Conditional Persistence of Earnings Components and Accounting Anomalies
We suggest that the failure of investors to distinguish between an earnings component’s autocorrelation coefficient (unconditional persistence) and the marginal contribution of that component’s persistence to the persistence of earnings (conditional persistence) drives the post earnings-announcement drift, the post-revenue-announcement drift, and the accrual anomaly.
When the conditional persistence of revenue surprises is high (low) relative to its unconditional persistence, both the post-earnings-announcement drift and the post-revenue-announcement drift are high (low), because investors’ under-reaction to revenues and earnings is stronger when the persistence of revenue surprises is more strongly associated with the persistence of earnings surprises.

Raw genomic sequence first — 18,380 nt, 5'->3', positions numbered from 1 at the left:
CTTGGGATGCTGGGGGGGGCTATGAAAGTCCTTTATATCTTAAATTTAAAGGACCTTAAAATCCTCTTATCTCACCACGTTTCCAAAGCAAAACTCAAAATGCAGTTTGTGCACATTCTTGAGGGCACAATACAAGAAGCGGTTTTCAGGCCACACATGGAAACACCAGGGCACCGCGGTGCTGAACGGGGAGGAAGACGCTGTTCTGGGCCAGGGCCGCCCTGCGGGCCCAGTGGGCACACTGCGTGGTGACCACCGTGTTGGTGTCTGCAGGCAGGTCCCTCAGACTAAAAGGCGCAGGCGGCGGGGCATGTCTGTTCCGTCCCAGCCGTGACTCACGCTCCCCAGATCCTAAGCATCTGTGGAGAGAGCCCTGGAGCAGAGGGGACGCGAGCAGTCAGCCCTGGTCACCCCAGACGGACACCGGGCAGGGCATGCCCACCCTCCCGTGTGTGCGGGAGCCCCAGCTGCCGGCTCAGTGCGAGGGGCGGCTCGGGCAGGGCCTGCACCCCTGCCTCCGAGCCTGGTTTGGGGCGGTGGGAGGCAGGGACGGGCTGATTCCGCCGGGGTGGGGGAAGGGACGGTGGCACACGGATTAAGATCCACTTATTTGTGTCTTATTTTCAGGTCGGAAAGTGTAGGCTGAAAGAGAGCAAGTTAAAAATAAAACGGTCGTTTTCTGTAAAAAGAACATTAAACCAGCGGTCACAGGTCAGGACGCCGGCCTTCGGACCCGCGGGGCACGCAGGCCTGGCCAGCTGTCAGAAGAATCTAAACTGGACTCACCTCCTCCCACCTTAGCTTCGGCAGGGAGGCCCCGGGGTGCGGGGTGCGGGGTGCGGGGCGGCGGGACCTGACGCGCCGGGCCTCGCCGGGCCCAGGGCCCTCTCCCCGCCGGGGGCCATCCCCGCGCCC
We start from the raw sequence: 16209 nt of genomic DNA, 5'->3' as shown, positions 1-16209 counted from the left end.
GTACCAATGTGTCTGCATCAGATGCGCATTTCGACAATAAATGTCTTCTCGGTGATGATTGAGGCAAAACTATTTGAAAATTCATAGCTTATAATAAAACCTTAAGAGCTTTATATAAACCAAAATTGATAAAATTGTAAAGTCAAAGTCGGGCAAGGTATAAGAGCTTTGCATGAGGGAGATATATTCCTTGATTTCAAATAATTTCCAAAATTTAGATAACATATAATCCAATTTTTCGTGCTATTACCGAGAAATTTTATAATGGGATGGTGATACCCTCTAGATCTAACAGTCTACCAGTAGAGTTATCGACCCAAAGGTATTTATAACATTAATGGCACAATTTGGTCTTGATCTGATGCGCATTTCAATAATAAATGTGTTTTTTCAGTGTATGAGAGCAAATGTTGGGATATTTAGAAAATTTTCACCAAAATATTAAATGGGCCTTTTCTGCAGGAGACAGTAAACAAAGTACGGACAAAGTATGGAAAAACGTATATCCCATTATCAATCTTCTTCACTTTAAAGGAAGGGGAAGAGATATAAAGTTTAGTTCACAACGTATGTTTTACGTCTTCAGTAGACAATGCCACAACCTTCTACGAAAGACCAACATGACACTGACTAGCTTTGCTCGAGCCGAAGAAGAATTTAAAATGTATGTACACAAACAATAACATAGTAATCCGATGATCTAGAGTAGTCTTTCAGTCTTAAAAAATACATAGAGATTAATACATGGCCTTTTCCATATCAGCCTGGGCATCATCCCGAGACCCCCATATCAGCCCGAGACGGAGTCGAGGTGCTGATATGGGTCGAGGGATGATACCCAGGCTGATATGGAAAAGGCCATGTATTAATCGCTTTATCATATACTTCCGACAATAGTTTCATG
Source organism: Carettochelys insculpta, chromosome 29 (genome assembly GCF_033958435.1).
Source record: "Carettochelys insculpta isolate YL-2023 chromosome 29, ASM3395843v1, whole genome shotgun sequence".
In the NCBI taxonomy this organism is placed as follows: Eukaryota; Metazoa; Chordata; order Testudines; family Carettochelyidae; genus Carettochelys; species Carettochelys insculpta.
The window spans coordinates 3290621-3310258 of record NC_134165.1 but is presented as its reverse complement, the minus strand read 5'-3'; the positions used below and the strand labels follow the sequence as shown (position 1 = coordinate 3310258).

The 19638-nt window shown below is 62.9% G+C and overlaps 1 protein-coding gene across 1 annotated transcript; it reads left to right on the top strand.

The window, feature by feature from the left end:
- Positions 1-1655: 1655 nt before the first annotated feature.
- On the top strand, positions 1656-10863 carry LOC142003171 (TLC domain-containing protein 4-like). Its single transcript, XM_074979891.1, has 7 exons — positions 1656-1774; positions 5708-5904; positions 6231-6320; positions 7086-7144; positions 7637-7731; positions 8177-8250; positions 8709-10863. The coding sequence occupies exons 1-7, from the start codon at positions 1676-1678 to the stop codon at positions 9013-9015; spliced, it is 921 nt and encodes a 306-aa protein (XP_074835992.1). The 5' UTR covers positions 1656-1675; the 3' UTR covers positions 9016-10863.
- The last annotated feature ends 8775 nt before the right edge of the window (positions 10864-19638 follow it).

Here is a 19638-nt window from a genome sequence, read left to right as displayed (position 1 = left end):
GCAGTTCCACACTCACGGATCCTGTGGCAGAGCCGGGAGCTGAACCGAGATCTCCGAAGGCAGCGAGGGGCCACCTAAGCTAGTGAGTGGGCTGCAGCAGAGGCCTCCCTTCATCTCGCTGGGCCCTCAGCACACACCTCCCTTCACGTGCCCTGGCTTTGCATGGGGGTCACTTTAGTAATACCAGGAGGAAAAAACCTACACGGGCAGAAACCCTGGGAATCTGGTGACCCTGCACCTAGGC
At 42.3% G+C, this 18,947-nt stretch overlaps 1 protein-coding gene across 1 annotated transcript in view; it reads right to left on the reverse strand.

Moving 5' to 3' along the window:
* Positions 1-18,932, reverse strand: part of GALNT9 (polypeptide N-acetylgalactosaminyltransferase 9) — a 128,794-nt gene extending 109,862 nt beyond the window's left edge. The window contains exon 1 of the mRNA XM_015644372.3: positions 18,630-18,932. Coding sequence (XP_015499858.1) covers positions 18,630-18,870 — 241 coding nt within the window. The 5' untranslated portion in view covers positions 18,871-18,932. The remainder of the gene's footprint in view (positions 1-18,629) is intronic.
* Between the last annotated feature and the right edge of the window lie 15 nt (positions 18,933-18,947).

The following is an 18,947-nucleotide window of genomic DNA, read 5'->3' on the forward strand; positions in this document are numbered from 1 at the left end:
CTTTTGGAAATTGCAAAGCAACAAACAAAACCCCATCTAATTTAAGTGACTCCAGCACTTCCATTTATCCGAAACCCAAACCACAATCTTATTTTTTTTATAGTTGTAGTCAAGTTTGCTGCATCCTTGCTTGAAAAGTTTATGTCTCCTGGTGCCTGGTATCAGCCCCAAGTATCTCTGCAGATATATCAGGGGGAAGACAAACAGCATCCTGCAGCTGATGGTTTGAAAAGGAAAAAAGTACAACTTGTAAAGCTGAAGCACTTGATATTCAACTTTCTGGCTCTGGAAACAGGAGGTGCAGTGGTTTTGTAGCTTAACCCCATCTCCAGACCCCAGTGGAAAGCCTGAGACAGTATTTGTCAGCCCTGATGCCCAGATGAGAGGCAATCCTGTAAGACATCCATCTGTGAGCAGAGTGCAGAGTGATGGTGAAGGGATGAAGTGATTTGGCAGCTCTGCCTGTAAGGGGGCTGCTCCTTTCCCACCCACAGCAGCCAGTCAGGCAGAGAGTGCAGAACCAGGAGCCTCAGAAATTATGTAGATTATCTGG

Also, the mispricing of accruals decreases substantially when the conditional persistence of accruals is high relative to its unconditional persistence, because investors’ overreaction to accruals is mitigated when the persistence of accruals is indeed most strongly associated with the persistence of earnings.
In general, our empirical findings suggest that investors’ misperception of conditional persistence is a driver behind the three anomalies that we study.